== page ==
• Develop new economic models to support workers in the United States instead of giving tax breaks to corporations which ship jobs to low-wage countries overseas;

  • Make it easier for workers to join unions and bargain for higher wages and benefits;

  • Raise the federal minimum wage from $7.25 an hour so no one who works 40 hours a week will live in poverty;

  • Provide equal pay for women workers who now make 78 percent of what male counterparts make;

  • Reform trade policies that have shuttered more than 60,000 factories and cost more than 4.9 million decent-paying manufacturing jobs;

  • Make college affordable and provide affordable child care to restore America's competitive edge compared to other nations;

  • Break up big banks. The six largest banks now have assets equivalent to 61 percent of our gross domestic product, over $9.8 trillion. They underwrite more than half the mortgages in the country and issue more than two-thirds of all credit cards;

  • Join the rest of the industrialized world with a Medicare-for-all health care system that provides better care at less cost;

  • Expand Social Security, Medicare, Medicaid and nutrition programs;

  • Reform the tax code based on wage earners' ability to pay and eliminate loopholes that let profitable corporations stash profits overseas and pay no U.S. federal income taxes.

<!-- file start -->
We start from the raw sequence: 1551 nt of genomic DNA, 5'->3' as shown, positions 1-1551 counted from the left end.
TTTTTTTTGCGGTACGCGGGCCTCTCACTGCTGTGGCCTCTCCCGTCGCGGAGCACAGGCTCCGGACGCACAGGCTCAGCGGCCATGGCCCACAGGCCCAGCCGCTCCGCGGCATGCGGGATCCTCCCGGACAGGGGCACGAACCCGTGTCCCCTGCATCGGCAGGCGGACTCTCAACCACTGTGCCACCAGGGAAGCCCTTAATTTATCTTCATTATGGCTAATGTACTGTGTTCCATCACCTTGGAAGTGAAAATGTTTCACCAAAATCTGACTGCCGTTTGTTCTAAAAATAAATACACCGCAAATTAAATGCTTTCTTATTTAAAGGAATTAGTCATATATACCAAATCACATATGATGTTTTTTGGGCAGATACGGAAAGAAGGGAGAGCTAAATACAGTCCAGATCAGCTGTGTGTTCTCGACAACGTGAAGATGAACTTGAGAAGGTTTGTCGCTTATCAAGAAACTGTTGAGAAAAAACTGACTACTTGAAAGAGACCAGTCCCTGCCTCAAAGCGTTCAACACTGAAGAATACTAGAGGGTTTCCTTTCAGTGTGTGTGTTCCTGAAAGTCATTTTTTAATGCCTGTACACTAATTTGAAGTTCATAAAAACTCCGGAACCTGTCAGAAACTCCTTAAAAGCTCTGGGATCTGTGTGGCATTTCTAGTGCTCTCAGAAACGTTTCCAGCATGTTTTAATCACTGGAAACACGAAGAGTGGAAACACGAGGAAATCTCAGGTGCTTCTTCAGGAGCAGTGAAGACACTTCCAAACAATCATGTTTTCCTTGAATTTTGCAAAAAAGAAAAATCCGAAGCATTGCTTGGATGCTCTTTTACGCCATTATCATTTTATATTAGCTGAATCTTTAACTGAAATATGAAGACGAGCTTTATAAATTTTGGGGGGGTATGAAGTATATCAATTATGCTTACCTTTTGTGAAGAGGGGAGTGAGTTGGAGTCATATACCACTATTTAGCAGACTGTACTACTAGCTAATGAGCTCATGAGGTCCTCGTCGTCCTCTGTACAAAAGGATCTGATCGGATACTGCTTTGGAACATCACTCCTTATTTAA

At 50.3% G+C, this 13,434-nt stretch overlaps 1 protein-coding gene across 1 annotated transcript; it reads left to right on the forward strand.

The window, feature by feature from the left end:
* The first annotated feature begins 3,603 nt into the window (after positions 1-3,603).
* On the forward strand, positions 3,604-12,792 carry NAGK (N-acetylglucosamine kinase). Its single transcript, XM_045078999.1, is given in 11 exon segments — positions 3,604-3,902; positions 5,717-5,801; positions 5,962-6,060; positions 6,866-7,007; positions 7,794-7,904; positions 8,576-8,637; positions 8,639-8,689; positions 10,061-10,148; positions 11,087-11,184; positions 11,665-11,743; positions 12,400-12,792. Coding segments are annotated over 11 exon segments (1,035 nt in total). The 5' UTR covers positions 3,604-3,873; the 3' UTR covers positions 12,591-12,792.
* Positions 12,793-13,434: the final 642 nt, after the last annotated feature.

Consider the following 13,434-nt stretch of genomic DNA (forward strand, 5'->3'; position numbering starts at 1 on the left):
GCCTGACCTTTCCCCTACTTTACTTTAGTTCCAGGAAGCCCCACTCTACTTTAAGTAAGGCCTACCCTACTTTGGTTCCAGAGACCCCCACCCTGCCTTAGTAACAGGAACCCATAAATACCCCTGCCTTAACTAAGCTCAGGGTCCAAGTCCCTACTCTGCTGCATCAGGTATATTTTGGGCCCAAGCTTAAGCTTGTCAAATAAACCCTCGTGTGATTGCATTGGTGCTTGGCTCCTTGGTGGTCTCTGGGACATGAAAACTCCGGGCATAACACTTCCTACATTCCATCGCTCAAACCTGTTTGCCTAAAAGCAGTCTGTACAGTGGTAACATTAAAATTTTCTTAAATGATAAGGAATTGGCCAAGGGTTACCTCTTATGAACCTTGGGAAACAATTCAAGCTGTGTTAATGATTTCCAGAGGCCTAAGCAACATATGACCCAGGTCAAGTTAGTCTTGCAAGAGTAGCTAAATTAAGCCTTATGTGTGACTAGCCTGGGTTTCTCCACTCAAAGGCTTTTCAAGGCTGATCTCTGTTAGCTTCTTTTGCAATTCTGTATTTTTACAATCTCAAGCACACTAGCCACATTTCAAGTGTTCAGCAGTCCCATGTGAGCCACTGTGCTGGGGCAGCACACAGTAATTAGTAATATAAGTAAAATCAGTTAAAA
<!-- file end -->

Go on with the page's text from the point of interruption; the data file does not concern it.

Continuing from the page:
Have you heard Hillary Clinton propose anything like this? Or, aside from Sen. Elizabeth Warren, heard anything like this from any other Democratic candidate?

One thing is certain, however. The Democratic Party's refusal to talk like this to voters is a big reason why most of their candidates didn't win in the last month's mid-term elections.

That's why so many liberals are pleading with Sen. Warren to run against Clinton. Warren has the hearts of the rank-and-file of the Democrats, but the big money has already lined up behind Clinton.

If Sen. Warren wants to sit out 2016, Sen. Sanders would do fine as the standard-bearer for progressive populism.

It's a message Sanders has honed for years here in Vermont, a message that cuts across party lines. The level of grassroots anger over the greed of the 1 percent and the politicians who protect them is strong, but few candidates have the guts to stand up against the billionaires - except for Sens. Sanders and Warren.

They are the two who could help ignite a movement to get people back into the political process. And that's what Bernie Sanders really wants.

If Democrats start speaking clearly and boldly on economic issues, and use Sen. Sanders' blueprint as a starting point, we would see a transformed nation.

AR's Chief of Correspondents, Randolph T. Holhut, holds an M.P.A. from the Kennedy School of Government at Harvard University and is an award-winning journalist in New England for more than 30 years. He edited "The George Seldes Reader" (Barricade Books). He can be reached at randyholhut@yahoo.com.